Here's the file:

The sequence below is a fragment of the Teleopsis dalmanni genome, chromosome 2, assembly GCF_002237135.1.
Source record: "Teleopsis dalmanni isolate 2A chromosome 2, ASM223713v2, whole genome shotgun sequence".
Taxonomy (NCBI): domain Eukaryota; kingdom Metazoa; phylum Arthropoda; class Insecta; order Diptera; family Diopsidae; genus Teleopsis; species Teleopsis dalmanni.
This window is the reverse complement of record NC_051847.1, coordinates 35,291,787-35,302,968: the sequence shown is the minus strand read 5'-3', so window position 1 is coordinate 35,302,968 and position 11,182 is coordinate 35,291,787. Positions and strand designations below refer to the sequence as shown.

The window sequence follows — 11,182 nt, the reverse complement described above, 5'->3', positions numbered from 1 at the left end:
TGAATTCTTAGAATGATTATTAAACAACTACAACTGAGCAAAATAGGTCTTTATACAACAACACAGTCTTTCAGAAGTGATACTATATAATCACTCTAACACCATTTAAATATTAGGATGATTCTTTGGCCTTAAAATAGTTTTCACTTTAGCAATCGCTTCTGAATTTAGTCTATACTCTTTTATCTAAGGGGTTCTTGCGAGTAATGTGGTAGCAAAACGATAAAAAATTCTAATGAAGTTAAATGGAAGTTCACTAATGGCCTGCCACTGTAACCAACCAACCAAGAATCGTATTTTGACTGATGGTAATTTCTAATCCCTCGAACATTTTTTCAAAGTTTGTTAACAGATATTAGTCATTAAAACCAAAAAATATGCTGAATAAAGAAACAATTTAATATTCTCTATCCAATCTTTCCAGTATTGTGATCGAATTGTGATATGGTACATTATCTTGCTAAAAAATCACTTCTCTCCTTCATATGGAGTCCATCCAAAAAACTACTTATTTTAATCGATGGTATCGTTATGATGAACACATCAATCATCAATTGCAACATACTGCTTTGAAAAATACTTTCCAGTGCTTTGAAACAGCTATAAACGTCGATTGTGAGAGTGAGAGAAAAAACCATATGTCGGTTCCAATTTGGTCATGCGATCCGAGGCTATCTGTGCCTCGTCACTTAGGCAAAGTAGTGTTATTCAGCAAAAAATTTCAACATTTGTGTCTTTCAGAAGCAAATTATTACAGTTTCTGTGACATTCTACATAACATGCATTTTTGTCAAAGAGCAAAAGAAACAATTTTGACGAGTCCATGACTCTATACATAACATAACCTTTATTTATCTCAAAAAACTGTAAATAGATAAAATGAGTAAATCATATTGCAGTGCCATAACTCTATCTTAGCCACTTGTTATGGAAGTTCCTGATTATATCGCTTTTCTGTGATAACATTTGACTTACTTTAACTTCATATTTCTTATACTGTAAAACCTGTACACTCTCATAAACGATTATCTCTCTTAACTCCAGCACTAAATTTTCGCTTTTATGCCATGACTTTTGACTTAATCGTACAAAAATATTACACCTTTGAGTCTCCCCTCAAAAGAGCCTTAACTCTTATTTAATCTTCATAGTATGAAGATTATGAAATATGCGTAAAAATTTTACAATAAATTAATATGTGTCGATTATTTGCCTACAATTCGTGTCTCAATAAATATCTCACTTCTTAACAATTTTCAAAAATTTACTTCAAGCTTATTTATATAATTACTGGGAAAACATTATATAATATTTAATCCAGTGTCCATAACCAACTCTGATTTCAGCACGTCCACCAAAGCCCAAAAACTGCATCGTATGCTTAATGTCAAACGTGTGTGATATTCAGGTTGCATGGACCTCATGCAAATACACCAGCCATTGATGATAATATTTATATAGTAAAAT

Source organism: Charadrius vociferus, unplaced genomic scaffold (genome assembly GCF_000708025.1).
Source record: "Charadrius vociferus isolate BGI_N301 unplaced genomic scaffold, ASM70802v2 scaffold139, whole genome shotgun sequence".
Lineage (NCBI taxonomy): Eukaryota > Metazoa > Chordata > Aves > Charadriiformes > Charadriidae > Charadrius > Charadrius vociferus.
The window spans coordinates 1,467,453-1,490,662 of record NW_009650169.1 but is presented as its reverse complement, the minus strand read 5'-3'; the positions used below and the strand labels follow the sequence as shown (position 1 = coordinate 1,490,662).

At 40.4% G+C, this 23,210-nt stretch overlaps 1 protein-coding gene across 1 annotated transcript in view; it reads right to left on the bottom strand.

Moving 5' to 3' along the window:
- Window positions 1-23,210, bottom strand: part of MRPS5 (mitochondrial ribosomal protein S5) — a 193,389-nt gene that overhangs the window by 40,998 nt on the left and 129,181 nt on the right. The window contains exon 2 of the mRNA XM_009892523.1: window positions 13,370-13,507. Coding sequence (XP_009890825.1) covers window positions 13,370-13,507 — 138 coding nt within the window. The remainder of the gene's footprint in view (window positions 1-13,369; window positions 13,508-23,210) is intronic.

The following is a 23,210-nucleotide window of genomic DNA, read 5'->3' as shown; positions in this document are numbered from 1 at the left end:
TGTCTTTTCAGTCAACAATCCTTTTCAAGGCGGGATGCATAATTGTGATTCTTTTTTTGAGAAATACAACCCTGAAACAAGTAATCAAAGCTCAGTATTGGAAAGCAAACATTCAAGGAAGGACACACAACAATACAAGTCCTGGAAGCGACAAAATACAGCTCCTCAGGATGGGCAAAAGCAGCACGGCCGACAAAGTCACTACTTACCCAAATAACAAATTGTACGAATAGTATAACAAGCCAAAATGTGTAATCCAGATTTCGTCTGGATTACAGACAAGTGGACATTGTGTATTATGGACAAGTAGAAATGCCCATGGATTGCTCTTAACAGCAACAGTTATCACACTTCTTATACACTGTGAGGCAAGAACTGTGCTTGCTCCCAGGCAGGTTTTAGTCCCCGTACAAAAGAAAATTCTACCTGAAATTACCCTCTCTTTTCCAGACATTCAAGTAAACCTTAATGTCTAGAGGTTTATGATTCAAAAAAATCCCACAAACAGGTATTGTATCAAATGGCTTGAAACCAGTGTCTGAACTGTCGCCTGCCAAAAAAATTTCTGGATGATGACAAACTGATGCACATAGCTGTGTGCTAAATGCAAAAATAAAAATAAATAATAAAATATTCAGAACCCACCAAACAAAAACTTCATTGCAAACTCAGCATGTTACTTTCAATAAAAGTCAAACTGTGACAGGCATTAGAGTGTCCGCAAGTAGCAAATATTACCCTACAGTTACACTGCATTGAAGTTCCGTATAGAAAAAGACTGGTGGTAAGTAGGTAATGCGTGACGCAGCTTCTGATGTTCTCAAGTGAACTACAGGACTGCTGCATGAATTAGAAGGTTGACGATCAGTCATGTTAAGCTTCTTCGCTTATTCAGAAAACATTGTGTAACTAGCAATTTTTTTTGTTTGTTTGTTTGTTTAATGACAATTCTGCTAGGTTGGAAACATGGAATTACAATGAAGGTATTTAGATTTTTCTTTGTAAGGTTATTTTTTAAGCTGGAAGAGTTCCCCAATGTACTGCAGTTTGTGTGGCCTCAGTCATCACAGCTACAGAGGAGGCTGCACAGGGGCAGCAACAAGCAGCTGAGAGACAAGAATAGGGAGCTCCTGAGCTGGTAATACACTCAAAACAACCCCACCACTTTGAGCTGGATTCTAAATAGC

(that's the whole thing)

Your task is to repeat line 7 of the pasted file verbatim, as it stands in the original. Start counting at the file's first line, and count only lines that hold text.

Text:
Source organism: Charadrius vociferus, unplaced genomic scaffold (genome assembly GCF_000708025.1).